# Understanding Hinton’s Capsule Networks. Part III: Dynamic Routing Between Capsules.

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# Part of Understanding Hinton’s Capsule Networks Series:

Part I: Intuition

Part II: How Capsules Work

Part III: Dynamic Routing Between Capsules (you are reading it now)

Part IV: CapsNet Architecture

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# Introduction

This is the third post in the series about a new type of neural network, based on capsules, called CapsNet. I already talked about the intuition behind it, as well as what is a capsule and how it works. In this post, I will talk about the novel dynamic routing algorithm that allows to train capsule networks.

As I showed in Part II, a capsule *i* in a lower-level layer needs to decide how to send its output vector to higher-level capsules *j*. It makes this decision by changing scalar weight *c_ij* that will multiply its output vector and then be treated as input to a higher-level capsule. Notation-wise, *c_ij* represents the weight that multiplies output vector from lower-level capsule i and goes as input to a higher level capsule *j*.

Things to know about weights *c_ij*:

- Each weight is a non-negative scalar
- For each lower level capsule
*i*, the sum of all weights*c_ij*equals to 1 - For each lower level capsule
*i*, the number of weights equals to the number of higher-level capsules - These weights are determined by the iterative dynamic routing algorithm

The first two facts allow us to interpret weights in probabilistic terms. Recall that the length a capsule’s output vector is interpreted as probability of existence of the feature that this capsule has been trained to detect. Orientation of the output vector is the parametrized state of the feature. So, in a sense, for each lower level capsule *i*, its weights *c_ij* define a probability distribution of its output belonging to each higher level capsule *j*.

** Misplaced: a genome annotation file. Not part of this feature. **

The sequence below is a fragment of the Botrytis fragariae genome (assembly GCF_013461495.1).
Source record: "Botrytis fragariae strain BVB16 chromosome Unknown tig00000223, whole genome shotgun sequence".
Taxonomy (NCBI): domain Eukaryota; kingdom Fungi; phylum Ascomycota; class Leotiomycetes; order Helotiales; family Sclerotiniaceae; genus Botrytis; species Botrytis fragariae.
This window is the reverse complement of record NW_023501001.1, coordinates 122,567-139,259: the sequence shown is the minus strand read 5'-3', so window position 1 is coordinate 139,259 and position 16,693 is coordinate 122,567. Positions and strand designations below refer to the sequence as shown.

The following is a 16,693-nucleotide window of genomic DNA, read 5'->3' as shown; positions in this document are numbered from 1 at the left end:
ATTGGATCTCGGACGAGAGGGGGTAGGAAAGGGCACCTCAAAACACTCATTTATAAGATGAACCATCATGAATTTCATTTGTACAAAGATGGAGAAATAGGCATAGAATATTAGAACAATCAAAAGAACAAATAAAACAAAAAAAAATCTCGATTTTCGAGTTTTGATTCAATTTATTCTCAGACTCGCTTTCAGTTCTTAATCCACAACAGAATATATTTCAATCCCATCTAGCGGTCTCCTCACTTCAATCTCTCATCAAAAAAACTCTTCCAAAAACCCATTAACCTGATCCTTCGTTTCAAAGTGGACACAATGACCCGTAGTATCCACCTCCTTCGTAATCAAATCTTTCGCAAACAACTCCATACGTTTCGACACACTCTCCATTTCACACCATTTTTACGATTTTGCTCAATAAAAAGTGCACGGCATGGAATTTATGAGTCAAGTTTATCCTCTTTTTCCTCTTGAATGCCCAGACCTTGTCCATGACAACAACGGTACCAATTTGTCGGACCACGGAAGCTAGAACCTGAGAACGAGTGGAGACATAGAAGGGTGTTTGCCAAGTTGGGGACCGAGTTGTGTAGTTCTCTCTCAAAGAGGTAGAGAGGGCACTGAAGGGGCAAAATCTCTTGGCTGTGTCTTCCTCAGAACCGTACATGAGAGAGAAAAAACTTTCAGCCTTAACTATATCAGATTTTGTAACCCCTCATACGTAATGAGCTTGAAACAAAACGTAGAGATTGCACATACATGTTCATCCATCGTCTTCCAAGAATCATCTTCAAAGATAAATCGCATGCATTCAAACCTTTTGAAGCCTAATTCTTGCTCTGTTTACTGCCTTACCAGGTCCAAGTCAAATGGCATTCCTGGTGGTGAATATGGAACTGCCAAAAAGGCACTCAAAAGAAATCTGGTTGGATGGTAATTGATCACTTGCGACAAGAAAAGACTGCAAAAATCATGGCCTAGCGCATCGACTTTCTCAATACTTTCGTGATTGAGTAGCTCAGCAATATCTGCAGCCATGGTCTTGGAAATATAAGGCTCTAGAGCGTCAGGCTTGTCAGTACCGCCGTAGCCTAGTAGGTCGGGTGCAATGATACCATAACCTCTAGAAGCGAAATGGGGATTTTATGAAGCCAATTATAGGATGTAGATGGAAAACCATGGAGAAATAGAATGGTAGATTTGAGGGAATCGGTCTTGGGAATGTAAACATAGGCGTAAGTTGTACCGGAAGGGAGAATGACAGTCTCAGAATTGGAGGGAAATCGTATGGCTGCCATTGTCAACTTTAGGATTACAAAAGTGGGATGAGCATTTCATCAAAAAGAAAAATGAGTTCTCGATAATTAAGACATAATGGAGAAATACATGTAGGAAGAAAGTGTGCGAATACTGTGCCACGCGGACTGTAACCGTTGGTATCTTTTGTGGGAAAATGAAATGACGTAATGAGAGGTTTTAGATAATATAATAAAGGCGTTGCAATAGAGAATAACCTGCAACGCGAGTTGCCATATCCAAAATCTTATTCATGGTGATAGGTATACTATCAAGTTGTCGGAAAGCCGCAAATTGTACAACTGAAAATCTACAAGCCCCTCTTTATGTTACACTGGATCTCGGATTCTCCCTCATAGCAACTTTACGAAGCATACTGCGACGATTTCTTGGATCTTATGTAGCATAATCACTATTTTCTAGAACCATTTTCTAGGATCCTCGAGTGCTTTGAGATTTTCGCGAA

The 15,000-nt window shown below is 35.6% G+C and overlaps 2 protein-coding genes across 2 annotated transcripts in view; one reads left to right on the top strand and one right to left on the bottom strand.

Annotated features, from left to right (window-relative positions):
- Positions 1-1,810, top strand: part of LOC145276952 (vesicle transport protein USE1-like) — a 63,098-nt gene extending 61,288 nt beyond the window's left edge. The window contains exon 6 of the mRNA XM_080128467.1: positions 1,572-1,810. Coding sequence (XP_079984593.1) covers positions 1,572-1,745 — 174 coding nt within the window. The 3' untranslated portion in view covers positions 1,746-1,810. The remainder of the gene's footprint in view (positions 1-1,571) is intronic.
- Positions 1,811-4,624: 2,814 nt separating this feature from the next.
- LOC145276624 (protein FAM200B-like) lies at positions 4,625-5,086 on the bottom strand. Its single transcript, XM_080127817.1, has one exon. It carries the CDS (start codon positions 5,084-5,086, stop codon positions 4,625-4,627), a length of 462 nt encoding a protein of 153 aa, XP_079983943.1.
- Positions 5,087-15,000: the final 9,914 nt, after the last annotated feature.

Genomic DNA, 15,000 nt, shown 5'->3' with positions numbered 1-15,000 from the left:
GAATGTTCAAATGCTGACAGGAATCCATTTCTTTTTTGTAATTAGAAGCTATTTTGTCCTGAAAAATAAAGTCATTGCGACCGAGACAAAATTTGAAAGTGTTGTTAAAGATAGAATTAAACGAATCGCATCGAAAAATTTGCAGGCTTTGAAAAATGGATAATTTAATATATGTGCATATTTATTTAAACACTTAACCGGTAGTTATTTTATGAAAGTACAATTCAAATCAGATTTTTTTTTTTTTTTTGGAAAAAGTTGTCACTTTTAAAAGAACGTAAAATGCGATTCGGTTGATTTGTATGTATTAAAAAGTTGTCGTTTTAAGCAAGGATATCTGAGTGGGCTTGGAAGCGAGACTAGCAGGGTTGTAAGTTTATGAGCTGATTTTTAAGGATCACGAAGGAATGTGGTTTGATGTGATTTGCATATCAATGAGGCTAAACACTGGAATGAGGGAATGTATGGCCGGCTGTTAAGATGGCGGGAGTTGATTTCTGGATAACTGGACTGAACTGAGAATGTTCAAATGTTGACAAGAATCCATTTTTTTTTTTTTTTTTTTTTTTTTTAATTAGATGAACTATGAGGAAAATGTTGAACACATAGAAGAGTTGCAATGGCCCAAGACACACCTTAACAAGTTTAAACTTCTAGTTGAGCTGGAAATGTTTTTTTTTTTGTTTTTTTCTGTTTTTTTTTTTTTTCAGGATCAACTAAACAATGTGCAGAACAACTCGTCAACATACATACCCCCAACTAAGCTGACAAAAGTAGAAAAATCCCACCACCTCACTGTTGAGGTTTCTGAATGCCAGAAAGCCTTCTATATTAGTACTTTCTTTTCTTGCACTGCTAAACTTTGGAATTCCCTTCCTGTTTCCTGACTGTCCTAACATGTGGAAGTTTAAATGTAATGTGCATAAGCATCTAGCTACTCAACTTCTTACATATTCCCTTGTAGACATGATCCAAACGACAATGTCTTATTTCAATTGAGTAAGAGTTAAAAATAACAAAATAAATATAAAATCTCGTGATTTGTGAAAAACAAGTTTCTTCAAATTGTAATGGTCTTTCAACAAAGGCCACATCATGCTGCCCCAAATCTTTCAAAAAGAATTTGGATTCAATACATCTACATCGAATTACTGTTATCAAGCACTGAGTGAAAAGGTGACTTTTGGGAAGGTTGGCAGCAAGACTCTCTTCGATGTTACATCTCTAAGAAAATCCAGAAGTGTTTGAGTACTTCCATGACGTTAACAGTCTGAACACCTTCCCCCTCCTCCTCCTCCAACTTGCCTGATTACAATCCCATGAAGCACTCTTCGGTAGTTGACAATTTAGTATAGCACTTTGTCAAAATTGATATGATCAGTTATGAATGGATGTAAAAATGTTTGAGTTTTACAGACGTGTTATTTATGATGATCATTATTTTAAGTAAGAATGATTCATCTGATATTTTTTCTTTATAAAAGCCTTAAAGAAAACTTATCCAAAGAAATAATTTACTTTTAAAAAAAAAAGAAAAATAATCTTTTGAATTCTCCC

# Dynamic Routing Between Capsules

So, what exactly happens during dynamic routing? Let’s have a look at the description of the algorithm as published in the paper. But before we dive into the algorithm step by step, I want you to keep in your mind the main intuition behind the algorithm:

Lower level capsule will send its input to the higher level capsule that “agrees” with its input. This is the essence of the dynamic routing algorithm.

Now that we have this in mind, let’s go through the algorithm line by line.

The first line says that this procedure takes all capsules in a lower level *l* and their outputs *u_hat*, as well as the number of routing iterations *r*. The very last line tells you that the algorithm will produce the output of a higher level capsule *v_j*. Essentially, this algorithm tells us how to calculate forward pass of the network.

In the second line you will notice that there is a new coefficient *b_ij* that we haven’t seen before. This coefficient is simply a temporary value that will be iteratively updated and, after the procedure is over, its value will be stored in *c_ij*. At start of training the value of *b_ij* is initialized at zero.

Line 3 says that the steps in 4–7 will be repeated *r* times (the number of routing iterations).

Step in line 4 calculates the value of vector *c_i* which is all routing weights for a lower level capsule *i*. This is done for all lower level capsules. Why softmax? Softmax will make sure that each weight *c_ij* is a non-negative number and their sum equals to one. Essentially, softmax enforces probabilistic nature of coefficients *c_ij* that I described above.

At the first iteration, the value of all coefficients *c_ij* will be equal, because on line two all *b_ij* are set to zero. For example, if we have 3 lower level capsules and 2 higher level capsules, then all *c_ij* will be equal to 0.5. The state of all *c_ij* being equal at initialization of the algorithm represents the state of maximum confusion and uncertainty: lower level capsules have no idea which higher level capsules will best fit their output. Of course, as the process is repeated these uniform distributions will change.